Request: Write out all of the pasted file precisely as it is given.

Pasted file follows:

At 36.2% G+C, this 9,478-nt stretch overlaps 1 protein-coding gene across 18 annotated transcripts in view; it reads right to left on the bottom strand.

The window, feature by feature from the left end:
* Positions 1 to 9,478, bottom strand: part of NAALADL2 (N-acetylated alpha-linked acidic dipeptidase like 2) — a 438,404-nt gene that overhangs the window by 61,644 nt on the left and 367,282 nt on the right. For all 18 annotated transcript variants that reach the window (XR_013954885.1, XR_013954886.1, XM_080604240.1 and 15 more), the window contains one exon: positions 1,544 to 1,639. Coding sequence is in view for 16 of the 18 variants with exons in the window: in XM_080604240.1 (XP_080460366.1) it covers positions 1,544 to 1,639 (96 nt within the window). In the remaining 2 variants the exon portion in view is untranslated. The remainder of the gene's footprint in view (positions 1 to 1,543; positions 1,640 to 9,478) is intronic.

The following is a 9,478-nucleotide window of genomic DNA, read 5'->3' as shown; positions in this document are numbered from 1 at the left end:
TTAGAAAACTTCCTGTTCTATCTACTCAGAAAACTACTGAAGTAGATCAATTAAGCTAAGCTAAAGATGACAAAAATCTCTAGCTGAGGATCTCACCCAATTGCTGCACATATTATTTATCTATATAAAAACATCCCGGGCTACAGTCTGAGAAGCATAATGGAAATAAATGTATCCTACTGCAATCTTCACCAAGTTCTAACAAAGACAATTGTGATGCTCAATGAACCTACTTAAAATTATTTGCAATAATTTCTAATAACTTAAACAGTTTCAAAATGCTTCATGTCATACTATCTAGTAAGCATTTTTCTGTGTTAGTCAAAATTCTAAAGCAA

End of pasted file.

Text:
At 36.2% G+C, this 9,478-nt stretch overlaps 1 protein-coding gene across 18 annotated transcripts in view; it reads right to left on the bottom strand.

The window, feature by feature from the left end:
* Positions 1 to 9,478, bottom strand: part of NAALADL2 (N-acetylated alpha-linked acidic dipeptidase like 2) — a 438,404-nt gene that overhangs the window by 61,644 nt on the left and 367,282 nt on the right. For all 18 annotated transcript variants that reach the window (XR_013954885.1, XR_013954886.1, XM_080604240.1 and 15 more), the window contains one exon: positions 1,544 to 1,639. Coding sequence is in view for 16 of the 18 variants with exons in the window: in XM_080604240.1 (XP_080460366.1) it covers positions 1,544 to 1,639 (96 nt within the window). In the remaining 2 variants the exon portion in view is untranslated. The remainder of the gene's footprint in view (positions 1 to 1,543; positions 1,640 to 9,478) is intronic.

The following is a 9,478-nucleotide window of genomic DNA, read 5'->3' as shown; positions in this document are numbered from 1 at the left end:
TTAGAAAACTTCCTGTTCTATCTACTCAGAAAACTACTGAAGTAGATCAATTAAGCTAAGCTAAAGATGACAAAAATCTCTAGCTGAGGATCTCACCCAATTGCTGCACATATTATTTATCTATATAAAAACATCCCGGGCTACAGTCTGAGAAGCATAATGGAAATAAATGTATCCTACTGCAATCTTCACCAAGTTCTAACAAAGACAATTGTGATGCTCAATGAACCTACTTAAAATTATTTGCAATAATTTCTAATAACTTAAACAGTTTCAAAATGCTTCATGTCATACTATCTAGTAAGCATTTTTCTGTGTTAGTCAAAATTCTAAAGCAA